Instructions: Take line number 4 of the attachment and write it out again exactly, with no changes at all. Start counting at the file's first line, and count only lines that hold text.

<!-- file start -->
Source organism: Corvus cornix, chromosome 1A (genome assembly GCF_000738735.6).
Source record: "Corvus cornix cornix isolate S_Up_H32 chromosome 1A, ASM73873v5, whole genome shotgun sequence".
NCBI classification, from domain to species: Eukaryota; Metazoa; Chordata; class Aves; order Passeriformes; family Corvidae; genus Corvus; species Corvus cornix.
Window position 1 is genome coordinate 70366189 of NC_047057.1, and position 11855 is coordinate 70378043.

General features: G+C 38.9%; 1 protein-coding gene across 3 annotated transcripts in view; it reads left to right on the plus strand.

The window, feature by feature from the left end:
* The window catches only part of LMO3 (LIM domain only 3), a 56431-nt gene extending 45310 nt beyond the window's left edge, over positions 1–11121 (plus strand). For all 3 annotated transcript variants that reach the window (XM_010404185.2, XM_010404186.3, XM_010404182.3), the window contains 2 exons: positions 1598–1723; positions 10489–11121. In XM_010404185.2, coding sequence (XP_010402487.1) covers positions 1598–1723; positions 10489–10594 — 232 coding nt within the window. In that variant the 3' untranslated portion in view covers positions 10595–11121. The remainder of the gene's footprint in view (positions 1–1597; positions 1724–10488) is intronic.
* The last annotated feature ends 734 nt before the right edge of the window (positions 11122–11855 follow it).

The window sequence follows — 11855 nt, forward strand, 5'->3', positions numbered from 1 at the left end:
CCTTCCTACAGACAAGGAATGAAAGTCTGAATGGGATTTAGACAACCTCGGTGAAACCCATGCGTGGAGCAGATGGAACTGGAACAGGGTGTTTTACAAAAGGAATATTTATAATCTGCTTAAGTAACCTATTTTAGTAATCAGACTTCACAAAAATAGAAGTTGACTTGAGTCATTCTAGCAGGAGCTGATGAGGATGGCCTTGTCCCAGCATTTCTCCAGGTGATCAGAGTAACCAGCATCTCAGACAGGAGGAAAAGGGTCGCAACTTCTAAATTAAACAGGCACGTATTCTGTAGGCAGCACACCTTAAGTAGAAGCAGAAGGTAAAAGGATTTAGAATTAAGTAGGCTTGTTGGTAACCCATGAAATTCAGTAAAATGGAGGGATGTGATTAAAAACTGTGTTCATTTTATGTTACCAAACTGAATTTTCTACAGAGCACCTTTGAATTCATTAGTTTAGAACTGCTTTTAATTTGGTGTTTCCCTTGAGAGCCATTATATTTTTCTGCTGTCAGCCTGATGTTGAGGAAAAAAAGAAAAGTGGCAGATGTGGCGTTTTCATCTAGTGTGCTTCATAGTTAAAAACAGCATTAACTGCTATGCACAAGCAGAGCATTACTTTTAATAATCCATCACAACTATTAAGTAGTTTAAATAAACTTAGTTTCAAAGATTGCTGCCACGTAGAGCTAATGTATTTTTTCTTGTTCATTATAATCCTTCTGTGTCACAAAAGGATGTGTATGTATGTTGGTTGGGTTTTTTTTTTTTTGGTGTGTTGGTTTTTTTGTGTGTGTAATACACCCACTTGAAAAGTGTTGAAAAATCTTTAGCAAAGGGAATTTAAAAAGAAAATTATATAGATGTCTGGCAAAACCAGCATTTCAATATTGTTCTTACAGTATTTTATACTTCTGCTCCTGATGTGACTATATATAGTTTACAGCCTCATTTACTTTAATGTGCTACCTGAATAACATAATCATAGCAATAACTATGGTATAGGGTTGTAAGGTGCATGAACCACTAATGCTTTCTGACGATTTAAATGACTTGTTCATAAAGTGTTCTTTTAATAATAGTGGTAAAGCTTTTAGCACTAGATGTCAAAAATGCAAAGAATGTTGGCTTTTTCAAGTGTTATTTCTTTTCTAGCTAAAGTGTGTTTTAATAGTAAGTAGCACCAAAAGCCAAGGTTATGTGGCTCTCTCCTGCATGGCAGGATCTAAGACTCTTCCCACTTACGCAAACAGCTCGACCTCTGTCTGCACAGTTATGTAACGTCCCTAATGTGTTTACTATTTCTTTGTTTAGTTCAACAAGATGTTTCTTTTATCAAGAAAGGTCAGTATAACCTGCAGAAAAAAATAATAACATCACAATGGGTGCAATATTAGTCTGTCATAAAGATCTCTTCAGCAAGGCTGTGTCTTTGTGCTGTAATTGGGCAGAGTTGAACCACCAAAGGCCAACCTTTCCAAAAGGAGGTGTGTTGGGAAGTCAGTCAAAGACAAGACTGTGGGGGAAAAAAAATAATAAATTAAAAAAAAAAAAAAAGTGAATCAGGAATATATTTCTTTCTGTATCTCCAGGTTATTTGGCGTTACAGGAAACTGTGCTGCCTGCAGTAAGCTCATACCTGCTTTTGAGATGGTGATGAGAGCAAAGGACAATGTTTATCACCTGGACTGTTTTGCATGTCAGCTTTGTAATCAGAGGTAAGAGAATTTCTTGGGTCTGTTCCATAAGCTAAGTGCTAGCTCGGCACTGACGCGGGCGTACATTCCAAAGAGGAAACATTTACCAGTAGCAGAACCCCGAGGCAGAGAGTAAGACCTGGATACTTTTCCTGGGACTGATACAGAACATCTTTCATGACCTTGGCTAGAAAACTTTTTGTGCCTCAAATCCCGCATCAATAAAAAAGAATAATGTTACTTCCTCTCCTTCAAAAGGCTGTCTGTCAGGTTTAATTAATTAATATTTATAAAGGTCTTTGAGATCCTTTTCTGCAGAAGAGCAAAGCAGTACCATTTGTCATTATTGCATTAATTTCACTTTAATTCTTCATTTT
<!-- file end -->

Window position 1 is genome coordinate 70366189 of NC_047057.1, and position 11855 is coordinate 70378043.